No matter how you look at it, relationships are among the most powerful assets you have to achieve success in life and at work. Yet too many of us unwittingly destroy relationships and drive friends away by giving in to a few bad behaviors that put people off. Most of the time, we don't even know we're doing it.
In a recent blog post on the Psychology Today website, clinical psychologist Barbara Greenberg details five behaviors that can ruin a friendship. Her list resonated for me because I've encountered all these behaviors and sometimes I have walked away from friendships because of them. I'm ashamed to say I've also been guilty of most of them over the years.
See how many of these behaviors you recognize--in other people or in yourself:
1. Making everything about you.
You know how this goes. You start telling someone about the incredible trip you've just come back from and then, somehow, you're listening to your friend's lengthy account of a vacation several years ago. You start telling someone about your very painful divorce, and the conversation gets steered into an account of that person's own bad breakup.
Unfortunately, it's all too easy to make this mistake. Sometimes you start out intending only to mention your own experience so your friend will know you can relate--but then your brief mention turns itself into a longer account. Resist the urge by making sure you quickly get back to what you and your friend were originally talking about. And remember that in any exchange, you should spend at least as much time listening as you do talking.
2. Giving in to jealousy.
"Whenever a friend succeeds, a little something in me dies," Gore Vidal once said. Sadly, too many of us secretly feel the same way. And so when we hear about someone else's success, we feel the need to tear it down somehow. I have a former friend who, when my husband and I first got together, tried hard to talk me out of the relationship. When I landed my first decently-paid book deal, she tore into it, telling me it was terrible. She even posted about it in an online forum where we were both members saying I was too starry-eyed about it and asking other people there to help convince me how bad it was. (No one did.)
Being jealous of our friends' successes is normal and natural, and at the same time illogical. Having successful friends is good for us, not bad for us, because they can provide valuable contacts and advice to help us boost our own careers. Plus, seeing someone we know achieve something that seemed out of reach makes whatever it is feel a little more possible.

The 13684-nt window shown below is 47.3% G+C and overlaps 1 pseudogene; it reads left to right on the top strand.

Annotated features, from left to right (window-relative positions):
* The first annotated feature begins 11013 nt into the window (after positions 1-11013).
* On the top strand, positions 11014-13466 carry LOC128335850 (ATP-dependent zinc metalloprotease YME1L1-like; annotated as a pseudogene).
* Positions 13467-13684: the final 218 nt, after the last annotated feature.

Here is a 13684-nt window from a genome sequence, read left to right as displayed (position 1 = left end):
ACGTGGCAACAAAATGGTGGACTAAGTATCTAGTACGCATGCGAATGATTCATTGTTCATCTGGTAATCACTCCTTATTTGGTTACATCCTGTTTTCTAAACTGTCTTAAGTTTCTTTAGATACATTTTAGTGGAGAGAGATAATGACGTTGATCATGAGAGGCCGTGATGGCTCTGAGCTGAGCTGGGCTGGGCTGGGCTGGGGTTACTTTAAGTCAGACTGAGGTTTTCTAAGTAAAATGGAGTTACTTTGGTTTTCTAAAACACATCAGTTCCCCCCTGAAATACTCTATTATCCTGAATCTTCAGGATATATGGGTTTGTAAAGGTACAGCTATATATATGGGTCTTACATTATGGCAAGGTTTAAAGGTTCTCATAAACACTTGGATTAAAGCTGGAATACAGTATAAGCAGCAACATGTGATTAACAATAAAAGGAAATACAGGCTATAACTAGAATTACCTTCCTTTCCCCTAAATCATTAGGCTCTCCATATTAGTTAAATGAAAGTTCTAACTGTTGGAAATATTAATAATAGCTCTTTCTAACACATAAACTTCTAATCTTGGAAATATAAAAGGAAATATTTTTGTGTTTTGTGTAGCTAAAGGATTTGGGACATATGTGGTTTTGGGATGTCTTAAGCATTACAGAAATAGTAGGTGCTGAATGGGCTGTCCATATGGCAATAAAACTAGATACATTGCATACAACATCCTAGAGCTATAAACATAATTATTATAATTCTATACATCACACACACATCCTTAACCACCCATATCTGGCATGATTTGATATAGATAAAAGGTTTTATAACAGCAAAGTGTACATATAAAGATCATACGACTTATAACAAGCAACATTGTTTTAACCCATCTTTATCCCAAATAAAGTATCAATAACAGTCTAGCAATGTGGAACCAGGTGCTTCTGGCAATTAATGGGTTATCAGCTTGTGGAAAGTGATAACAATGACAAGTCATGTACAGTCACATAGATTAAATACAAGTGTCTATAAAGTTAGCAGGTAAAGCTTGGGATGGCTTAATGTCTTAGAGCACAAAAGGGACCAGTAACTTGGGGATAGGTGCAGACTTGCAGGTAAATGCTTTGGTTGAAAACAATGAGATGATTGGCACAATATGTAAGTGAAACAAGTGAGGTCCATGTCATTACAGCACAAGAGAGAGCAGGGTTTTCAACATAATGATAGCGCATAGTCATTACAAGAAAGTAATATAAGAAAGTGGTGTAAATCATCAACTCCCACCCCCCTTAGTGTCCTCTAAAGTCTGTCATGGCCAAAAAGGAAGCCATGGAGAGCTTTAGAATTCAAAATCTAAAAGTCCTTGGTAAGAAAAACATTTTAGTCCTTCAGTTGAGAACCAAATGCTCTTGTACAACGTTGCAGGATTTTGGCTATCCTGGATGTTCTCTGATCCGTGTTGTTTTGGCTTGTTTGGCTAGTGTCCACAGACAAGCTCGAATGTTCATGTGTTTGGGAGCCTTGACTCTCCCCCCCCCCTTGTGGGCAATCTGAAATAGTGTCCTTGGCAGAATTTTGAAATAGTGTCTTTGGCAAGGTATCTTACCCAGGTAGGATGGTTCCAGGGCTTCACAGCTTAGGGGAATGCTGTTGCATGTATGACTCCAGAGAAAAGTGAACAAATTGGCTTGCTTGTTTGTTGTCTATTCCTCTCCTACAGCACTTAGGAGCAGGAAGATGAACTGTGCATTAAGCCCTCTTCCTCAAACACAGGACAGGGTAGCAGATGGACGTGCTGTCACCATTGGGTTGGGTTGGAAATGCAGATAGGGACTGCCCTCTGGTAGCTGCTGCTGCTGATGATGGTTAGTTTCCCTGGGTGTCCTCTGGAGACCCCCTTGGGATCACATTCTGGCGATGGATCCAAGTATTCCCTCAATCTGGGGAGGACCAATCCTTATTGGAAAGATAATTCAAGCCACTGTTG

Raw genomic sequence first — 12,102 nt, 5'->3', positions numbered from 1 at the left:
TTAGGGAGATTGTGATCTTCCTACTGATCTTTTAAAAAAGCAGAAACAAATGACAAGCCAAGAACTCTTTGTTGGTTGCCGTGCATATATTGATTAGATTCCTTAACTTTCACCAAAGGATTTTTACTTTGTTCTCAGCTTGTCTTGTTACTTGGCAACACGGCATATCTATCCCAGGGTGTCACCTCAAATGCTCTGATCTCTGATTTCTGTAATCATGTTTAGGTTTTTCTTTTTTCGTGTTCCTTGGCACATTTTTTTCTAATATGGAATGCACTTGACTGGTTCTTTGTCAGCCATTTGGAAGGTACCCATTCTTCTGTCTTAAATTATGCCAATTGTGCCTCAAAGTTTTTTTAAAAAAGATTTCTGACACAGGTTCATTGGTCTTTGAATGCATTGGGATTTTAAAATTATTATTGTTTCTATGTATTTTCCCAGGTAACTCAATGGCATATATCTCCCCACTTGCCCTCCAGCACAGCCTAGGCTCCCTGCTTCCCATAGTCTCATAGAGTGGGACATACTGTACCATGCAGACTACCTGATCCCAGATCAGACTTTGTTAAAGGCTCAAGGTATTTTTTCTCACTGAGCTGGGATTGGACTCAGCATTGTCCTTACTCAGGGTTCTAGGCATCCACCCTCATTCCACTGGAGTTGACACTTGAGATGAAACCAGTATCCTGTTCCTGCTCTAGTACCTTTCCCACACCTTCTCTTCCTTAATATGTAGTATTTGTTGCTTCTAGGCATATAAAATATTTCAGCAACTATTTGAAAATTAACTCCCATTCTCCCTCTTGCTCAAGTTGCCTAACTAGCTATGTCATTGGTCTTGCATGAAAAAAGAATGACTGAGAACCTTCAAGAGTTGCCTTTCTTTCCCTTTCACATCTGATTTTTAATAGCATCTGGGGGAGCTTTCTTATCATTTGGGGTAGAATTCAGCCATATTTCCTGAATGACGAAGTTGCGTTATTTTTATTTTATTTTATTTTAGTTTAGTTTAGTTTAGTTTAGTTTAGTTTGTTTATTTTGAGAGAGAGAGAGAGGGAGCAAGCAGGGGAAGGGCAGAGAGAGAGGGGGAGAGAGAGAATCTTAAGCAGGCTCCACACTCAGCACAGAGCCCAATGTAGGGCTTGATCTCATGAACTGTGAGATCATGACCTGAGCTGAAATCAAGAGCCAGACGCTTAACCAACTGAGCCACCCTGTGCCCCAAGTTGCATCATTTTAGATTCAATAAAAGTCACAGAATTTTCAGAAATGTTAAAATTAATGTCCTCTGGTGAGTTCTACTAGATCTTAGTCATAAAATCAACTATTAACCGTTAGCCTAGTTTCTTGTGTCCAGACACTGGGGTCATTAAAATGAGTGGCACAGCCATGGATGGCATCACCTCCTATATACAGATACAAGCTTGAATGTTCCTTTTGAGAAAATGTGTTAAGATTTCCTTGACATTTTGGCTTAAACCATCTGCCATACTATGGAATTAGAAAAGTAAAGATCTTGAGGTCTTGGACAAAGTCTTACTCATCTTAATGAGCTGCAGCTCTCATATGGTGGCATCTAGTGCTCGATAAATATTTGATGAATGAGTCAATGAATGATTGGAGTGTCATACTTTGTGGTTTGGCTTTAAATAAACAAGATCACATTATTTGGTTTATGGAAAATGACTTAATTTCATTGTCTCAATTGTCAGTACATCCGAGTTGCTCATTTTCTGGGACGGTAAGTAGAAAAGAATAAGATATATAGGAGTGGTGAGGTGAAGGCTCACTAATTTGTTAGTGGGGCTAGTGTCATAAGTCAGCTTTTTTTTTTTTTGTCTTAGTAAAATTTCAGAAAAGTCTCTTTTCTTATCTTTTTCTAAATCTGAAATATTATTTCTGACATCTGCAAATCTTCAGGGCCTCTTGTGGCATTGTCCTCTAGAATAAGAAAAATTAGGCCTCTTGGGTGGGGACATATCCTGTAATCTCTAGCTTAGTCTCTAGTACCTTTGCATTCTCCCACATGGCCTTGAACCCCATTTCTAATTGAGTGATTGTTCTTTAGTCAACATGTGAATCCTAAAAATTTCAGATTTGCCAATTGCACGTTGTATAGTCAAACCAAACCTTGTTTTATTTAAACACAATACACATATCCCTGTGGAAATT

When someone tells me about a great success and I find myself in the grip of jealousy, sometimes I fight it by simply expressing it. "I have to confess, I'm a little jealous of your success." If you say it kindly and without rancor, most people will feel flattered. And I've usually found that admitting to the sentiment robs it of most of its power.
3. Complaining endlessly.
We all face difficult times, and frustrations, and disappointments, and being able to vent about these to our friends is one of the things that makes friendships beneficial. But if most of your conversations consist of you recounting how you've been unfairly treated, or how you just can't catch a break, watch out. If your friend has healthy boundaries, he or she may start staying away from you because, as science shows, listening to nonstop complaining is actual bad for brain function.
By the way, you shouldn't accept nonstop complaining from the people in your life any more than you expect them to put up with it from you. If someone you care about can't seem to stop complaining, point it out and ask to change the subject. If that doesn't work, seek some distance.
This is something I've been guilty of, and it's a bad thing to do. You haven't seen your friend in a long while, but you've been unusually busy. You'll make sure to catch up with him or her later on when you have some free time. Or your friend has left you a voice mail several days ago and you just haven't had a minute to return the call. Or it's your friend's birthday but you've been just too overwhelmed to get a present or even a card. You'll make up for it sometime soon.
We all have busy lives, and sometimes those lives interfere with our friendships. But friendships, like all relationships, thrive on consistency and dependability. When those elements are missing, it's hard for your friends to know where they stand. It needn't take a lot of your time to keep a friendship on a strong footing. But it does take paying attention. It won't work if sometimes you're there and sometimes not.
5. Being excessively needy.
This isn't on Goldberg's list, but it has driven me away from a few friendships over the years so it seems important to include. What do I mean by "excessively needy"? All of us need help from our friends sometimes, and being able to admit to that need and to ask for help is an essential life skill. Those are good things to do.
But I had a friend whose every social media post began like this: "Help!" Help, I need advice. Help, I need someone to do me a favor. Help, I need someone to reassure me and buck me up. Help, I need someone to share their work contacts with me so I can make a sale. This same friend often asked me to come to her house to provide moral support because something had upset her, would invite me to a party and instruct me what to bring, would insist that I recommend her for jobs, whether or not I thought she was qualified to do them. If you ask for help in every conversation, chances are you'll wear out your friends' generosity. I can tell you that this friend wore out mine.
A successful relationship is about giving as well as getting. It needs to be at least somewhat reciprocal and even-handed. If one party is always asking for help and support from the other, that balance won't be there, and your friendship may teeter.